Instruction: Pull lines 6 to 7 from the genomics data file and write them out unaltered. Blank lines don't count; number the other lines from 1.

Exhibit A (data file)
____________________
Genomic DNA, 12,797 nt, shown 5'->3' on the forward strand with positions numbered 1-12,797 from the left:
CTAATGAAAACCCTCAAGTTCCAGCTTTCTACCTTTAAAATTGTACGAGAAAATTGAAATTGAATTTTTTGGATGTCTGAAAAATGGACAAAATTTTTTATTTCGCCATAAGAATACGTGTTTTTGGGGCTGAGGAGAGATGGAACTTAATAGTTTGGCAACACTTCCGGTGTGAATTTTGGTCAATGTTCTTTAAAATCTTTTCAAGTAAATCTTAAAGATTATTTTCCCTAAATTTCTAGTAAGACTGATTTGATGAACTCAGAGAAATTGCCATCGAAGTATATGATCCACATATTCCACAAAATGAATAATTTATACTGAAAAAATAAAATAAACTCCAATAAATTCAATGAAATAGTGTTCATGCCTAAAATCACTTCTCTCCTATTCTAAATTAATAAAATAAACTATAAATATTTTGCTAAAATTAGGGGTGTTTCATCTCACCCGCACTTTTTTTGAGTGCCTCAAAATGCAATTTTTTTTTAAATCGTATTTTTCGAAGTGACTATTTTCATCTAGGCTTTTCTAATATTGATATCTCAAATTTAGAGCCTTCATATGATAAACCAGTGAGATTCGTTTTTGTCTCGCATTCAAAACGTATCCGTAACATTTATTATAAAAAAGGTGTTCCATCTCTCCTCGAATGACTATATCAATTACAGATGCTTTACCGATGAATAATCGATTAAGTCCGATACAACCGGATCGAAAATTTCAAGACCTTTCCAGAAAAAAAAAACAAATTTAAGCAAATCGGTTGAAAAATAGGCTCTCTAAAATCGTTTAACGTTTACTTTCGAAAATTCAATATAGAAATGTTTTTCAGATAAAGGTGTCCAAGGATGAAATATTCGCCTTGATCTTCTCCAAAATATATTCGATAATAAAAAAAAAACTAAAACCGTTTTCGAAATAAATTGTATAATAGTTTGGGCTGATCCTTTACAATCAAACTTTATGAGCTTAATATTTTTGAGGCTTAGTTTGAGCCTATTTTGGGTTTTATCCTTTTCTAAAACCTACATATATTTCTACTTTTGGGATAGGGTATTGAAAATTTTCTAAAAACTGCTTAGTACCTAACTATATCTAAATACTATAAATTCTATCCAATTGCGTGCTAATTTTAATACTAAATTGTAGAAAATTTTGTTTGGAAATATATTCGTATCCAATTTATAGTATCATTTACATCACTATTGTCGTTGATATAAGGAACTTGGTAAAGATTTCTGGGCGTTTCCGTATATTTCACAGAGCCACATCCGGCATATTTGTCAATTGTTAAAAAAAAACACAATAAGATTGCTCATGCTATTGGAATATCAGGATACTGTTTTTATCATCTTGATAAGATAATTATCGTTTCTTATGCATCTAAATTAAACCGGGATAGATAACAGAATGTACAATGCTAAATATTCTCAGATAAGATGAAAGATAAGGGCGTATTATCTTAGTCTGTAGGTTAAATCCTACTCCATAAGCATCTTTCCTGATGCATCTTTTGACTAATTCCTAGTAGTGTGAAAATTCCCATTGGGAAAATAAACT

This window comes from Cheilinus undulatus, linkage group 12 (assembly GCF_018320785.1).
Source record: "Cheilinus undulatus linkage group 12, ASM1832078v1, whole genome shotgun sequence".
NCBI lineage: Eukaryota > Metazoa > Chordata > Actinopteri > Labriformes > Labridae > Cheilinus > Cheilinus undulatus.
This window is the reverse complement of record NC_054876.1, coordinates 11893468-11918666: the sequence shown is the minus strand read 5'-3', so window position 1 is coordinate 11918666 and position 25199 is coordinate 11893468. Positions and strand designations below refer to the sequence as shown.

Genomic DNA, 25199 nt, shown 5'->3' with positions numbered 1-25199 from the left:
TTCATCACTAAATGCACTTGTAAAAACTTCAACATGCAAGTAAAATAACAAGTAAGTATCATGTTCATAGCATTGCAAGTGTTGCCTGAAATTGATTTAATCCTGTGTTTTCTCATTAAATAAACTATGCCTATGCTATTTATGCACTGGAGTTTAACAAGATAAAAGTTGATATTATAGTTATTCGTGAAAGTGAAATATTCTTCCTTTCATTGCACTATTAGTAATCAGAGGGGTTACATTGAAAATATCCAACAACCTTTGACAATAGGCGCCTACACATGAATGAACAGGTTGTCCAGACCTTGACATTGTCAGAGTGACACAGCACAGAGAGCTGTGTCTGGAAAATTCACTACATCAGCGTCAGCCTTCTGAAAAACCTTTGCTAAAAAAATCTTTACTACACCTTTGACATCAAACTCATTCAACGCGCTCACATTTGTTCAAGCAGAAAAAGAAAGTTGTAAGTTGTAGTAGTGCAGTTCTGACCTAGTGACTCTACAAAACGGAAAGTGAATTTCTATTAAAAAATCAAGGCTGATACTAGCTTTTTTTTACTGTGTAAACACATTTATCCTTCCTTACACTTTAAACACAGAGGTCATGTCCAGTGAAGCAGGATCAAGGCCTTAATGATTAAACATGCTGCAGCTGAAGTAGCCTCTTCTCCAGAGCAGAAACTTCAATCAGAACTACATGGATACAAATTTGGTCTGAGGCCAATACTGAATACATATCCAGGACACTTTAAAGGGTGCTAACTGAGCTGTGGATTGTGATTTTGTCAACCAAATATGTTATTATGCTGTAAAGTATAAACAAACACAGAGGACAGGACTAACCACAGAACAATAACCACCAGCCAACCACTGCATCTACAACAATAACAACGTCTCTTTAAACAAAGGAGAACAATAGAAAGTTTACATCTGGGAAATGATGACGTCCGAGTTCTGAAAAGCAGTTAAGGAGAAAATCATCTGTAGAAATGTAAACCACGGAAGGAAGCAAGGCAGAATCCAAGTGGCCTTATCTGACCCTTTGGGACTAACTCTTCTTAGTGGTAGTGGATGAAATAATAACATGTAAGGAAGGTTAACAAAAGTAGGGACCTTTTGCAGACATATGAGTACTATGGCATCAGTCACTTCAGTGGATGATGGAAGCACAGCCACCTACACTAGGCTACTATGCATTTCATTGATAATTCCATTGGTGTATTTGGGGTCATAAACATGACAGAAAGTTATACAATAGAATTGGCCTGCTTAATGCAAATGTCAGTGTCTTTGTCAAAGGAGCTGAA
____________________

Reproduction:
This window is the reverse complement of record NC_054876.1, coordinates 11893468-11918666: the sequence shown is the minus strand read 5'-3', so window position 1 is coordinate 11918666 and position 25199 is coordinate 11893468. Positions and strand designations below refer to the sequence as shown.

Genomic DNA, 25199 nt, shown 5'->3' with positions numbered 1-25199 from the left: